Monday, December 12, 2011

Republicans Call Off Truce on Judicial Nominees

      Hypocrisy was aptly defined by the French essayist La Rochefoucauld as the homage that vice renders to virtue. Twice last week, Senate Republicans hypocritically paid homage to the principle of executive branch authority by blocking nominations by President Obama to an important federal court and a new consumer protection agency.
      The GOP’s hypocrisy was especially blatant in denying an up-or-down vote to Caitlin Halligan, Obama’s choice to fill one of three existing vacancies on the U.S. Court of Appeals for the District of Columbia Circuit. Back when a Republican was in the White House, GOP senators were aghast that Democrats, then in the minority, were blocking votes on President Bush’s nominees for federal judgeships.
      Feelings ran so high that the then Senate majority leader, Tennessee’s Bill Frist, threatened to rule filibusters out of order, an action so antithetical to Senate traditions that it was labeled “the nuclear option.” Senatorial peace was restored only after a bipartisan group of seven Democrats and seven Republicans — the so-called Gang of 14 — pledged, in writing, not to support filibusters of judicial nominees in the future except in the event of “extraordinary circumstances.”
      The agreement paved the way for confirmation of three of Bush’s nominees for federal appeals courts: Janice Rogers Brown, Priscilla Owens, and William Pryor. Each gained confirmation by votes that fell short of the 60 that would have been needed to cut off debate. But the Democrats’ forbearance then has not been returned in kind now that they hold power in the Senate and Republicans are in the minority.
      Earlier this year, Senate Republicans succeeded in blocking a vote on Obama’s nomination of University of California-Berkeley law professor Goodwin Liu to the Ninth U.S. Circuit Court of Appeals. Liu, a rising academic star with unabashedly progressive views, would have become the only Asian American on a court with jurisdiction over Hawaii, California and other states with substantial Asian American populations. The vote to cut off debate was 52-43, strictly along party lines with one Republican (Utah’s Orrin Hatch) voting present and one GOP senator absent (Alaska’s Lisa Murkowski).
      Senators divided almost the same way in the 54-45 vote on Tuesday (Dec. 6) to try to cut off debate on Halligan’s nomination to the D.C. Circuit. Only Murkowski broke ranks to vote with 53 Democrats in favor of allowing Halligan’s nomination to come to a vote. Hatch again voted present. In both votes, all four of the Gang of 14 Republicans still serving in the Senate voted to support the filibusters despite their previous commitments: Arizona’s John McCain, South Carolina’s Lindsey Graham and Maine’s Susan Collins and Olympia Snowe.
      Ian Milhiser of the liberal group Center for American Progress underscored the Republicans’ hypocrisy by pulling up back-then quotes from Graham and 13 other GOP senators who voted to support the filibuster against Halligan despite their principled opposition to the practice earlier. One of the best examples came from Tennessee’s Lamar Alexander: “I would never filibuster any president’s judicial nominee. Period.” Kentucky’s Mitch McConnell, now the Senate minority leader, said back then that allowing filibusters against judicial nominees would amount to amending the Constitution to require a supermajority vote for confirmation.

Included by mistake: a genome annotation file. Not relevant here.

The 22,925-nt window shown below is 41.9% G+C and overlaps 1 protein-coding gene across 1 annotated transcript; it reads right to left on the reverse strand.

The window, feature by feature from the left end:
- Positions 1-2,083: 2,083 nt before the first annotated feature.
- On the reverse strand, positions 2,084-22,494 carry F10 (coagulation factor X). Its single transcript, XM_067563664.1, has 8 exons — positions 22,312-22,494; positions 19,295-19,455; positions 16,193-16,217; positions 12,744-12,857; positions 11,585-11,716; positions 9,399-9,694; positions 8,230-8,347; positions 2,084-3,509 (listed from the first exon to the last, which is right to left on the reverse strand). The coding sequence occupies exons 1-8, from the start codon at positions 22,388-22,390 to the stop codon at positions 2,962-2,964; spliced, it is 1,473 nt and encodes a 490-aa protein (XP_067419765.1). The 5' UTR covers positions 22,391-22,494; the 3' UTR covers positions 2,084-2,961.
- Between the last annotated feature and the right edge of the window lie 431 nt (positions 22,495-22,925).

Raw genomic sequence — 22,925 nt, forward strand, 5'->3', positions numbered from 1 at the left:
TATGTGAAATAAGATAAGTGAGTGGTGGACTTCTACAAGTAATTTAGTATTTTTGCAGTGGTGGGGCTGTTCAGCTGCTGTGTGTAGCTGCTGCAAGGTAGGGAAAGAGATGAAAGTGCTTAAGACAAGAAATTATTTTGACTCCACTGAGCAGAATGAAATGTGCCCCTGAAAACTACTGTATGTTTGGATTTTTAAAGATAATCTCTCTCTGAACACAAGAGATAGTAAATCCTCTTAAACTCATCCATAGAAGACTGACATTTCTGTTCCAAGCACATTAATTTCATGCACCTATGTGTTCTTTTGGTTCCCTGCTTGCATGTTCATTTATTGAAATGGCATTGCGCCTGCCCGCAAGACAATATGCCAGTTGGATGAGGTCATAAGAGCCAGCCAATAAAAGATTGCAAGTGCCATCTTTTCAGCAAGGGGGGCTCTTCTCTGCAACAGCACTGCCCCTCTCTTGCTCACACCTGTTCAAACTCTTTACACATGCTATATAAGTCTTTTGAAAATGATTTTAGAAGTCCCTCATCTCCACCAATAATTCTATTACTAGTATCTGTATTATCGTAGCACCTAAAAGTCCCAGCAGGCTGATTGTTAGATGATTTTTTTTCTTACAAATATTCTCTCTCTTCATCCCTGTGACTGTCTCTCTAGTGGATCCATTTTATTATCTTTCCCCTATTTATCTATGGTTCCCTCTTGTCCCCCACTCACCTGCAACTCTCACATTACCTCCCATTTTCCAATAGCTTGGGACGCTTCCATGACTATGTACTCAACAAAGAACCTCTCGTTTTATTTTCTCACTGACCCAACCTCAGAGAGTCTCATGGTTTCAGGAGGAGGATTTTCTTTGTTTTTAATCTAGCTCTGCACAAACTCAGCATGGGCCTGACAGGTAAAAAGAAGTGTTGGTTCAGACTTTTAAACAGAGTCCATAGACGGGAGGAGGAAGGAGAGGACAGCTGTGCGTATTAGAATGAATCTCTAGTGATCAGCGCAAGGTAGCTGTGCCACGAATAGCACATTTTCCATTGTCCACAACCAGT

The case against Halligan fell far short of whatever meaning could reasonably be given to the admittedly ambiguous phrase “extraordinary circumstances.” Halligan was criticized primarily for her role, while solicitor general for the state of New York, in supporting a lawsuit seeking to hold gun manufacturers liable for gun homicides and street crime. The second count against her consisted of a brief she filed in behalf of a Guantanamo detainee challenging the president’s power to detain suspected terrorists without full judicial review.
      As a make-weight, Graham and some other Republicans said the D.C. Circuit’s caseload does not require filling any of the existing three vacancies. Graham pointedly noted that Democrats made the same argument in opposing Bush’s nominees for the D.C. Circuit. Whatever the caseload figures may be, the Republicans’ stance clearly has more to do with political payback than judicial administration.
      Just two days after Halligan’s nomination was buried, Senate Republicans followed by thwarting a vote on Obama’s nomination of Robert Cordray to head the new Consumer Financial Protection Bureau. The 53-45 vote to cut off debate, seven short of the 60 votes needed, again was almost completely along party lines, with only one GOP senator — Massachusetts’ Scott Brown — breaking ranks and Maine’s Olympia Snowe voting present.
      Without contesting Cordray’s qualifications, Republicans have vowed to oppose any nominee for the new agency without substantial changes to the new law that created it in the wake of the financial crisis. Democrats counter that Republicans should not hold the agency’s leadership hostage to legislative changes that they lack the votes to enact.
      Judicial politics has been a hardball game now for three decades, ever since President Ronald Reagan began selecting nominees recruited by conservative activists precisely for their conservative views. To Republicans, the Estrada filibuster raised the stakes by blocking a vote for the first time on a nominee with clear majority support in the chamber. When the Gang of 14 produced their agreement to abjure filibusters in the future, Hatch presciently described the accord as a truce, but not a ceasefire. With the Liu and Halligan nominations, Republicans apparently have signaled that the truce is called off.

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